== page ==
Date: Monday, March 20, 2017
Hour: 4:15 to 5:15
Room: HEC Montréal – Rona (1st floor, section blue)
The debate about the most appropriate carbon pricing instrument has a long pedigree in climate policy circles, with much of the debate turning on comparisons of carbon taxes versus cap-and-trade. However, a close read of this literature suggests that the debate has been framed against the backdrop of an implicit national or global authority. Indeed, in a recent paper, Weitzman imagines a “World Climate Assembly” voting to adopt either a global carbon tax or cap-and-trade system. How might these instruments’ performance differ under the current “bottom-up” polycentric climate change regime and what is the most effective policy tool for fostering cooperation in the absence of a central authority? I seek to answer these questions by drawing on the recent experiences of Canadian provinces of British Columbia (BC) and Quebec, which are almost ideal examples of carbon tax and cap-and-trade systems, respectively. Until late 2016, when details of a new federal carbon pricing policy emerged, climate policy in Canada was driven almost exclusively by provinces. While the two climate policy instruments are very similar in economic terms, results suggest that they are politically quite different.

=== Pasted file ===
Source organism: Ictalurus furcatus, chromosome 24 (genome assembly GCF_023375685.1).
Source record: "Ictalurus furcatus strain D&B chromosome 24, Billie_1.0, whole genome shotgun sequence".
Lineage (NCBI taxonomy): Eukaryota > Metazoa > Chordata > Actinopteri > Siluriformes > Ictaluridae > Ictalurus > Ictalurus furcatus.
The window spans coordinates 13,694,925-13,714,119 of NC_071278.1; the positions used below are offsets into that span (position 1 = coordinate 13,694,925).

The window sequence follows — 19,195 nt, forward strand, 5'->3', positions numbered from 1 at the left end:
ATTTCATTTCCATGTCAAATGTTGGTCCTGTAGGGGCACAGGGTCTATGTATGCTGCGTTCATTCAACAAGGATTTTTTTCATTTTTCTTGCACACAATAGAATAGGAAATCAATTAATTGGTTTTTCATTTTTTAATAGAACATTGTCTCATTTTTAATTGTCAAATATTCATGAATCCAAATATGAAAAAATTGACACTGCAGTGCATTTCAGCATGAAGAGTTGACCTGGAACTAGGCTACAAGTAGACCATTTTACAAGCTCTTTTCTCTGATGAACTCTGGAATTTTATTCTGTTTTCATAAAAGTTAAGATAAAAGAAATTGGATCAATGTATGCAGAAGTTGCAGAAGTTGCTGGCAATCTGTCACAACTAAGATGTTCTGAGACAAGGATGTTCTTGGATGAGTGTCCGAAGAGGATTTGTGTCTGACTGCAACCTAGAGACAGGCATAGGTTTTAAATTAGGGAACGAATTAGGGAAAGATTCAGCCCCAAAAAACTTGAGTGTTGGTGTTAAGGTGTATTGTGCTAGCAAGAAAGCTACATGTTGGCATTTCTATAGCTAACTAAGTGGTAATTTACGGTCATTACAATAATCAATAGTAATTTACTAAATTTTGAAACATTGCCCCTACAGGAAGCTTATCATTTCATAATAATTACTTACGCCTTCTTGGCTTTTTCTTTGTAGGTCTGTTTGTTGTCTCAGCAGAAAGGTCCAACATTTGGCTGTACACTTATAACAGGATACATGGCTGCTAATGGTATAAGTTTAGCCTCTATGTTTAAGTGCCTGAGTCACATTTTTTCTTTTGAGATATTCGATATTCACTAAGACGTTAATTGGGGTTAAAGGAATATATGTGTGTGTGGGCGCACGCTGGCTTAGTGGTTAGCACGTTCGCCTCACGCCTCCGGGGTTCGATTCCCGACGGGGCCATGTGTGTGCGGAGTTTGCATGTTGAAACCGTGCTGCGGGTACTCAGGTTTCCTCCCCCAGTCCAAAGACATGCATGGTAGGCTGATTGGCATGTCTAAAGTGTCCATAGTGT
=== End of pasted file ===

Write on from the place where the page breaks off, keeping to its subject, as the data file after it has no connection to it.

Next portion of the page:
Mark Purdon, PhD, Executive Director of Institut Québecoise du Carbone, Visiting researcher, Université de Montréal, Departement of Political Science